Kate Masur is an associate professor of history and a faculty affiliate of the department of African American studies at Northwestern University. Her work explores the intersections of law, politics, and everyday life, with particular emphasis on how Americans grappled with questions of race and equality after the abolition of slavery in both the North and South. She is the author of An Example for All the Land: Emancipation and the Struggle over Equality in Washington, D.C. (2010), winner of the OAH Avery O. Craven Award, and a coeditor, with Gregory P. Downs, of The World the Civil War Made (2015). She has been commissioned, with Downs, to write a national historic landmark theme study of the Reconstruction era for the National Park Service. She is also a coeditor of Freedom: A Documentary History of Emancipation, 1861-1867, series 3, vol. 2: Land and Labor, 1866-1867 (2013). Her writing has also appeared in the op-ed pages of the New York Times and the Chronicle of Higher Education. Her work has been supported by the ACLS/Ryskamp Fellowship, the National Endowment for the Humanities, and the Kluge Center at the Library of Congress. From 2002 to 2004 she was an associate editor at the Freedmen and Southern Society Project at the University of Maryland and she is currently an associate editor of the Journal of the Civil War Era. Her current research focuses on race, liberty, and policing in the United States from the early national period through the Civil War.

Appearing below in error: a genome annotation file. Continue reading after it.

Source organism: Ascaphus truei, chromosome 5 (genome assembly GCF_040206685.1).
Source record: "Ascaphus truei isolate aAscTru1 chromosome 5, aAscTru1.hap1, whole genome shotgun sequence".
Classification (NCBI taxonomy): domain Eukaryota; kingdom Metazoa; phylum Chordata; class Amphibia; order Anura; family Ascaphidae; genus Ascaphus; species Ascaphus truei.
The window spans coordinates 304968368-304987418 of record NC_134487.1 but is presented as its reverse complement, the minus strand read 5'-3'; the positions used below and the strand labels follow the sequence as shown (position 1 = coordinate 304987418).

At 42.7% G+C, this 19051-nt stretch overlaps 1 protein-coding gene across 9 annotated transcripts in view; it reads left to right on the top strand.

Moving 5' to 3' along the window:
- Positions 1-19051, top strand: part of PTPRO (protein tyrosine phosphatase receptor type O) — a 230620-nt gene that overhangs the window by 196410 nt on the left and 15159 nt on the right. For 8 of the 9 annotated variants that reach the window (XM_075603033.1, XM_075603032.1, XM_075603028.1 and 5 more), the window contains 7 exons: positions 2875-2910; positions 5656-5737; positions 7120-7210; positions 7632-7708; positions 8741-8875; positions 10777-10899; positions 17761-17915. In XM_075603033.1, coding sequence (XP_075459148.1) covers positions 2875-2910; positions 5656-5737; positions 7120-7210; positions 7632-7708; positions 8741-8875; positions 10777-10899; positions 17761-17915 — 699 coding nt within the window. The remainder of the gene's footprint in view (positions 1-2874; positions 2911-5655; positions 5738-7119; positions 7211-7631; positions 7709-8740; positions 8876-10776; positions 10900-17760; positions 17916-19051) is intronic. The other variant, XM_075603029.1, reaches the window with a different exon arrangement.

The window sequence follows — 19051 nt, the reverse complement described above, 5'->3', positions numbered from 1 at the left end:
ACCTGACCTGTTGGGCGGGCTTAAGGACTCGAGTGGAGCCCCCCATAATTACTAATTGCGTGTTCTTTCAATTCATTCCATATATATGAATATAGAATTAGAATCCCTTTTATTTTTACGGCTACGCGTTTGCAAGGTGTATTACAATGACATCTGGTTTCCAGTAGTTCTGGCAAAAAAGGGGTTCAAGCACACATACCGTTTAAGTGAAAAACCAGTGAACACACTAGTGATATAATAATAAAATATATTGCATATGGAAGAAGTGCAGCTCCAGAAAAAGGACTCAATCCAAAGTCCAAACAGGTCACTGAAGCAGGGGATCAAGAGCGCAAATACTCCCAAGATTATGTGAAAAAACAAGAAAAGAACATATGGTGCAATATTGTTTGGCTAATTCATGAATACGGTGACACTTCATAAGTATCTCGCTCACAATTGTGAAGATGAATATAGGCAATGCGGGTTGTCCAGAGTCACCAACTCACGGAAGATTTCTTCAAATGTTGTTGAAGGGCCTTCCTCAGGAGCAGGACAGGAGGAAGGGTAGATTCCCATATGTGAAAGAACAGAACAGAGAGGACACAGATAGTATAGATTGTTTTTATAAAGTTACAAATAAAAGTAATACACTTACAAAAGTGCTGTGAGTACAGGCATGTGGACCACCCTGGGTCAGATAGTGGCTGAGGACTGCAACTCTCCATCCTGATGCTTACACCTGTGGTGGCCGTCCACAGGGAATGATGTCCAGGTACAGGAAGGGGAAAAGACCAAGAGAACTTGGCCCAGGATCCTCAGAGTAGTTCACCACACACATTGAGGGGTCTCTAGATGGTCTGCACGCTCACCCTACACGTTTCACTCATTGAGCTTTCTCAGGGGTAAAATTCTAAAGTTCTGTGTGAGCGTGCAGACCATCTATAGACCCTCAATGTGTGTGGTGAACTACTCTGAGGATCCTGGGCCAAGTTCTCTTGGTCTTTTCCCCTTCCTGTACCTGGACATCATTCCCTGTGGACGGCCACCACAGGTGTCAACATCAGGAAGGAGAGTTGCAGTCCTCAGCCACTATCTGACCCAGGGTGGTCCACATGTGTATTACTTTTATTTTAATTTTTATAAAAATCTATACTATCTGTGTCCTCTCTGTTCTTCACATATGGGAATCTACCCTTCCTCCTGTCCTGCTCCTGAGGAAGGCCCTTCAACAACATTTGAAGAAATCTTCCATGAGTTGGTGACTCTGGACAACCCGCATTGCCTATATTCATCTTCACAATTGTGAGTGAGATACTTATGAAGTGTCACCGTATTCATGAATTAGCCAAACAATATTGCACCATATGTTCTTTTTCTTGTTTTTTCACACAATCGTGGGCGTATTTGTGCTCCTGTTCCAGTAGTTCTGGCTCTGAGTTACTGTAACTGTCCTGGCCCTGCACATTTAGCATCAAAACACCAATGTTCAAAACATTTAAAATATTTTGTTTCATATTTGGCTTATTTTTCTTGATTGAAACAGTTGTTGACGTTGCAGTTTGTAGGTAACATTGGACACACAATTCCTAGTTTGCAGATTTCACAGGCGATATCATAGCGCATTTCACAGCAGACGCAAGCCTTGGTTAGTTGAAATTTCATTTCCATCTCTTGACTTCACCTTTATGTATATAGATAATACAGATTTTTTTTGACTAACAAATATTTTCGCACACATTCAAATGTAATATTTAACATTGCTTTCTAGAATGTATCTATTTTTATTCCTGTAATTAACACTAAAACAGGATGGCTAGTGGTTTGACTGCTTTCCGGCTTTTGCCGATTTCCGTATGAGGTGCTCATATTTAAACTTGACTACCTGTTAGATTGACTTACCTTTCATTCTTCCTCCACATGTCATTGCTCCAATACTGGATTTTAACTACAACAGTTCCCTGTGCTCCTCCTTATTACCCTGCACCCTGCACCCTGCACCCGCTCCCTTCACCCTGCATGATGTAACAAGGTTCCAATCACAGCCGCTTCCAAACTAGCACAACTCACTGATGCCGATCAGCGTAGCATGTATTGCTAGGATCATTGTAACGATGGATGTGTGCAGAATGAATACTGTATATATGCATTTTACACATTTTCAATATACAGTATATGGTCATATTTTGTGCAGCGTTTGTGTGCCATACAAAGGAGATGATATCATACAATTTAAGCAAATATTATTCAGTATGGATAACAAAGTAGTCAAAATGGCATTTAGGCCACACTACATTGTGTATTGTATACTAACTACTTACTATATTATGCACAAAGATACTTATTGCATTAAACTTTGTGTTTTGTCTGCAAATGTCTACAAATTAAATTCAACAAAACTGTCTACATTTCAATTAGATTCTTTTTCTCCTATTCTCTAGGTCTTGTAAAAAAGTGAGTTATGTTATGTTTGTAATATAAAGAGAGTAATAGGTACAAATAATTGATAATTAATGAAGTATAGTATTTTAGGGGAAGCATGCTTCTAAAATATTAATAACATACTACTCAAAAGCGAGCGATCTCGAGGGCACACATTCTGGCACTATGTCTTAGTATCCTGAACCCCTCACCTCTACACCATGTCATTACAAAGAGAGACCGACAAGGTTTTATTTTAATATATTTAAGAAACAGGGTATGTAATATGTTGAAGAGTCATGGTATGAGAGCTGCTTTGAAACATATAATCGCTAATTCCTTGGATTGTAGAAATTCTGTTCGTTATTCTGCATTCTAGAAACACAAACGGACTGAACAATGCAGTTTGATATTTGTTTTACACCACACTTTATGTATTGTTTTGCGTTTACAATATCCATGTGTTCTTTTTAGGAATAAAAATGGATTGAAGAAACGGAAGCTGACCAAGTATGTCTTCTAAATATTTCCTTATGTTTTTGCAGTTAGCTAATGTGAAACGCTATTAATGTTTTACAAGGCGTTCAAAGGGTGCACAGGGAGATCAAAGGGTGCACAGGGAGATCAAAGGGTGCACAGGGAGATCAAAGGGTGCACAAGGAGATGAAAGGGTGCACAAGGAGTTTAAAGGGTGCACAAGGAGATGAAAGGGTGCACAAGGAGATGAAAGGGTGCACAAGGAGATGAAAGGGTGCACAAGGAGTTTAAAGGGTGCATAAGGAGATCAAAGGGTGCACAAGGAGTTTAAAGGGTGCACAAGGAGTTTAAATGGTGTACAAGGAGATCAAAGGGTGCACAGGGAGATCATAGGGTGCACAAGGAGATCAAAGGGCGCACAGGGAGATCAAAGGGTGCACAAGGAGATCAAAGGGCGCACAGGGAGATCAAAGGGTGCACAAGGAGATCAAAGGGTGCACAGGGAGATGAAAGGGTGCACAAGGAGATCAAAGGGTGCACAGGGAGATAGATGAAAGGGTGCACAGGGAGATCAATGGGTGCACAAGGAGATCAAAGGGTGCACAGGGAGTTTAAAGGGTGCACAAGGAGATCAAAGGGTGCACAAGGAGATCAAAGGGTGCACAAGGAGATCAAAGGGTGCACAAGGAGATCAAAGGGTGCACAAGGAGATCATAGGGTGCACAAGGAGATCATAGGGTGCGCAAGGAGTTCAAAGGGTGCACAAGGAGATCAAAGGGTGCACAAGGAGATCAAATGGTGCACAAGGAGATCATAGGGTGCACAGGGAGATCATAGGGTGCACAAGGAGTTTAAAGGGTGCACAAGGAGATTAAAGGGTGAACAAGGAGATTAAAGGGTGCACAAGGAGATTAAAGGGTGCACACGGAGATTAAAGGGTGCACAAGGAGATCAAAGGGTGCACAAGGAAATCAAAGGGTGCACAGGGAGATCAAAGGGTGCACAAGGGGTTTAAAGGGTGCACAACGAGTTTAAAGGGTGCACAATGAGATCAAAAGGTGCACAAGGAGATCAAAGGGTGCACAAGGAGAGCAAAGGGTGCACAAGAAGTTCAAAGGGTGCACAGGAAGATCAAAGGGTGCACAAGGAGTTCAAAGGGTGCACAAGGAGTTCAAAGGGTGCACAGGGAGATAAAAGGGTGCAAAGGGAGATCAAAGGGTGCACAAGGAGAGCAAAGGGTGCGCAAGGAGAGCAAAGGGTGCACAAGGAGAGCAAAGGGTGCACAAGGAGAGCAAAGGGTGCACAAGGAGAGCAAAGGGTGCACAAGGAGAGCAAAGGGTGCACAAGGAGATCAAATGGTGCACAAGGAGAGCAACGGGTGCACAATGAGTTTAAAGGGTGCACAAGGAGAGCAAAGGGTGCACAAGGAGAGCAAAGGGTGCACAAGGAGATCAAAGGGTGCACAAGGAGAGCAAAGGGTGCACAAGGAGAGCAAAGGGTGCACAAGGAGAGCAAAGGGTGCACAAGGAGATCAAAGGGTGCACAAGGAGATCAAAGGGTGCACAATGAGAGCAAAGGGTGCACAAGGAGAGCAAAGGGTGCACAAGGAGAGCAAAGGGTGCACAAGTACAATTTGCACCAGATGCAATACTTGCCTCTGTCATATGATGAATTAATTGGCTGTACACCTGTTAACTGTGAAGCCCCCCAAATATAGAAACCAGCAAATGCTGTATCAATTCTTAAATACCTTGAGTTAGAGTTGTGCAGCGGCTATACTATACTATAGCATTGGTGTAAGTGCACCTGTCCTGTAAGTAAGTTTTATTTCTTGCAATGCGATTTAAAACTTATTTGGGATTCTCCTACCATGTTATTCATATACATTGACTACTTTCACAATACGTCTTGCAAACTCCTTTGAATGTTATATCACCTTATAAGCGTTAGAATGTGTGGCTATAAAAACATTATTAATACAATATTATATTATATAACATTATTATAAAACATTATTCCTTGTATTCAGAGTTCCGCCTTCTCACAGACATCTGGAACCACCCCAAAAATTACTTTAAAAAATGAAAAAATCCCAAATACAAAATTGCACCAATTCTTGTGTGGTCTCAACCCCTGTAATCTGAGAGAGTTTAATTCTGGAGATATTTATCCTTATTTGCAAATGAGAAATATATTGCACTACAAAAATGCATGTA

- Ulysses S. Grant and the Problem of Political Violence during Reconstruction
- Color Was a Bar to the Entrance: Race and Socializing in Lincoln's White House
- Police Powers, the Antislavery Movement, and the Origins of the Fourteenth Amendment
- Remembering Reconstruction: America's Second Founding